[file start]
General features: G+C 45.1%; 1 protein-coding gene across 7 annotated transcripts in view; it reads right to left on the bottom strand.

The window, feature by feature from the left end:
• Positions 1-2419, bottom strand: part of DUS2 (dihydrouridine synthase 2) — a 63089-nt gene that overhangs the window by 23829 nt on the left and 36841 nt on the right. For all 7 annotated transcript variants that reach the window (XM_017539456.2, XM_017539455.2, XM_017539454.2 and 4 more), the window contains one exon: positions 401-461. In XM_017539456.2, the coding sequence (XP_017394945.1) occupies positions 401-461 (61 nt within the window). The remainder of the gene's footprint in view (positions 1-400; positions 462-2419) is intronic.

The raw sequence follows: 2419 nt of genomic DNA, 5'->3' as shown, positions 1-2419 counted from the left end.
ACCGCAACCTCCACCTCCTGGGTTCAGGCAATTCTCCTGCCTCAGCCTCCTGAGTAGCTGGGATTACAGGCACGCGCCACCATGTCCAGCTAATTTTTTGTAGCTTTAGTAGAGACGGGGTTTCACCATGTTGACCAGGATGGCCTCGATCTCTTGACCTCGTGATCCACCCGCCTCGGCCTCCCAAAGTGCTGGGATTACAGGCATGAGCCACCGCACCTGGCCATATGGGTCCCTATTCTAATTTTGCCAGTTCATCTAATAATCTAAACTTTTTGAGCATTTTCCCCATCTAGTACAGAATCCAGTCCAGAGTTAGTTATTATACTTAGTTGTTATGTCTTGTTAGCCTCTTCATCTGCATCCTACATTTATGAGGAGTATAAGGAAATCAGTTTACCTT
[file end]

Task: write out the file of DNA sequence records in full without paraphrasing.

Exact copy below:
General features: G+C 45.1%; 1 protein-coding gene across 7 annotated transcripts in view; it reads right to left on the bottom strand.

The window, feature by feature from the left end:
• Positions 1-2419, bottom strand: part of DUS2 (dihydrouridine synthase 2) — a 63089-nt gene that overhangs the window by 23829 nt on the left and 36841 nt on the right. For all 7 annotated transcript variants that reach the window (XM_017539456.2, XM_017539455.2, XM_017539454.2 and 4 more), the window contains one exon: positions 401-461. In XM_017539456.2, the coding sequence (XP_017394945.1) occupies positions 401-461 (61 nt within the window). The remainder of the gene's footprint in view (positions 1-400; positions 462-2419) is intronic.

The raw sequence follows: 2419 nt of genomic DNA, 5'->3' as shown, positions 1-2419 counted from the left end.
ACCGCAACCTCCACCTCCTGGGTTCAGGCAATTCTCCTGCCTCAGCCTCCTGAGTAGCTGGGATTACAGGCACGCGCCACCATGTCCAGCTAATTTTTTGTAGCTTTAGTAGAGACGGGGTTTCACCATGTTGACCAGGATGGCCTCGATCTCTTGACCTCGTGATCCACCCGCCTCGGCCTCCCAAAGTGCTGGGATTACAGGCATGAGCCACCGCACCTGGCCATATGGGTCCCTATTCTAATTTTGCCAGTTCATCTAATAATCTAAACTTTTTGAGCATTTTCCCCATCTAGTACAGAATCCAGTCCAGAGTTAGTTATTATACTTAGTTGTTATGTCTTGTTAGCCTCTTCATCTGCATCCTACATTTATGAGGAGTATAAGGAAATCAGTTTACCTT